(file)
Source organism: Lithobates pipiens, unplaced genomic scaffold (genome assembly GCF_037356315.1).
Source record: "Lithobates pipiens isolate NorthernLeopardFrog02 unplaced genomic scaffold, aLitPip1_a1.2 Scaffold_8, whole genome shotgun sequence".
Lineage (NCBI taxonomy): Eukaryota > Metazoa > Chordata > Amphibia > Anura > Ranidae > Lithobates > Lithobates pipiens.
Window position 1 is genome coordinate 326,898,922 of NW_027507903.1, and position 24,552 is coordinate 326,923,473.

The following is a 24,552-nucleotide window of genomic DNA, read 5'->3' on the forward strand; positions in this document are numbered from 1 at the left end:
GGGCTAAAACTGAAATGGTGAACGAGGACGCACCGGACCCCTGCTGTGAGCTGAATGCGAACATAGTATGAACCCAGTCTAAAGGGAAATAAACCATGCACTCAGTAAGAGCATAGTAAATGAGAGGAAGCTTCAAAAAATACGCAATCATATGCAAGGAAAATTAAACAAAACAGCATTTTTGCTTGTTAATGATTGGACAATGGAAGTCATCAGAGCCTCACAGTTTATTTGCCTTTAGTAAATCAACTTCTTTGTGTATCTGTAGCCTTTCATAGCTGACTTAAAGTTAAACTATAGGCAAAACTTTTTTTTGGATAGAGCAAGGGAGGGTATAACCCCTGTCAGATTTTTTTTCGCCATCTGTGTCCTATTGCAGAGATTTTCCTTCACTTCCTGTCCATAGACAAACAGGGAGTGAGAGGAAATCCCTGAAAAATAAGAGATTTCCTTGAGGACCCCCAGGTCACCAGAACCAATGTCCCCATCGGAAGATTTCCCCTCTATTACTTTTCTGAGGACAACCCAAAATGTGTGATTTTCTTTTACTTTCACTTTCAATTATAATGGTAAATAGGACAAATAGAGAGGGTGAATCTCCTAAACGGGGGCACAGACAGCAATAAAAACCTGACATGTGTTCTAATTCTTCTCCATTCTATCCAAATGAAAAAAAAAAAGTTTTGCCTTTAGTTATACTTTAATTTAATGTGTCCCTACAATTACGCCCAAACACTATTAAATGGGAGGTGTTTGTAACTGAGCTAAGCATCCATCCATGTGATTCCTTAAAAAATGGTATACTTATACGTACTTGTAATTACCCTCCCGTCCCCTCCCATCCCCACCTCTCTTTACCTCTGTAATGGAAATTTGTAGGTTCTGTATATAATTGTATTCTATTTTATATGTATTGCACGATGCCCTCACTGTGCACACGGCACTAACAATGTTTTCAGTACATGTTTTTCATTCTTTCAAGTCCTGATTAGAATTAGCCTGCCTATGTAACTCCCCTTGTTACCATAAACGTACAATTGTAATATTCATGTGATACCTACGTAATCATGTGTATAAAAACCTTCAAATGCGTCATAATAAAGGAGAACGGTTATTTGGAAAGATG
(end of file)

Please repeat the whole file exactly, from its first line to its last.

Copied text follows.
Source organism: Lithobates pipiens, unplaced genomic scaffold (genome assembly GCF_037356315.1).
Source record: "Lithobates pipiens isolate NorthernLeopardFrog02 unplaced genomic scaffold, aLitPip1_a1.2 Scaffold_8, whole genome shotgun sequence".
Lineage (NCBI taxonomy): Eukaryota > Metazoa > Chordata > Amphibia > Anura > Ranidae > Lithobates > Lithobates pipiens.
Window position 1 is genome coordinate 326,898,922 of NW_027507903.1, and position 24,552 is coordinate 326,923,473.

The following is a 24,552-nucleotide window of genomic DNA, read 5'->3' on the forward strand; positions in this document are numbered from 1 at the left end:
GGGCTAAAACTGAAATGGTGAACGAGGACGCACCGGACCCCTGCTGTGAGCTGAATGCGAACATAGTATGAACCCAGTCTAAAGGGAAATAAACCATGCACTCAGTAAGAGCATAGTAAATGAGAGGAAGCTTCAAAAAATACGCAATCATATGCAAGGAAAATTAAACAAAACAGCATTTTTGCTTGTTAATGATTGGACAATGGAAGTCATCAGAGCCTCACAGTTTATTTGCCTTTAGTAAATCAACTTCTTTGTGTATCTGTAGCCTTTCATAGCTGACTTAAAGTTAAACTATAGGCAAAACTTTTTTTTGGATAGAGCAAGGGAGGGTATAACCCCTGTCAGATTTTTTTTCGCCATCTGTGTCCTATTGCAGAGATTTTCCTTCACTTCCTGTCCATAGACAAACAGGGAGTGAGAGGAAATCCCTGAAAAATAAGAGATTTCCTTGAGGACCCCCAGGTCACCAGAACCAATGTCCCCATCGGAAGATTTCCCCTCTATTACTTTTCTGAGGACAACCCAAAATGTGTGATTTTCTTTTACTTTCACTTTCAATTATAATGGTAAATAGGACAAATAGAGAGGGTGAATCTCCTAAACGGGGGCACAGACAGCAATAAAAACCTGACATGTGTTCTAATTCTTCTCCATTCTATCCAAATGAAAAAAAAAAAGTTTTGCCTTTAGTTATACTTTAATTTAATGTGTCCCTACAATTACGCCCAAACACTATTAAATGGGAGGTGTTTGTAACTGAGCTAAGCATCCATCCATGTGATTCCTTAAAAAATGGTATACTTATACGTACTTGTAATTACCCTCCCGTCCCCTCCCATCCCCACCTCTCTTTACCTCTGTAATGGAAATTTGTAGGTTCTGTATATAATTGTATTCTATTTTATATGTATTGCACGATGCCCTCACTGTGCACACGGCACTAACAATGTTTTCAGTACATGTTTTTCATTCTTTCAAGTCCTGATTAGAATTAGCCTGCCTATGTAACTCCCCTTGTTACCATAAACGTACAATTGTAATATTCATGTGATACCTACGTAATCATGTGTATAAAAACCTTCAAATGCGTCATAATAAAGGAGAACGGTTATTTGGAAAGATG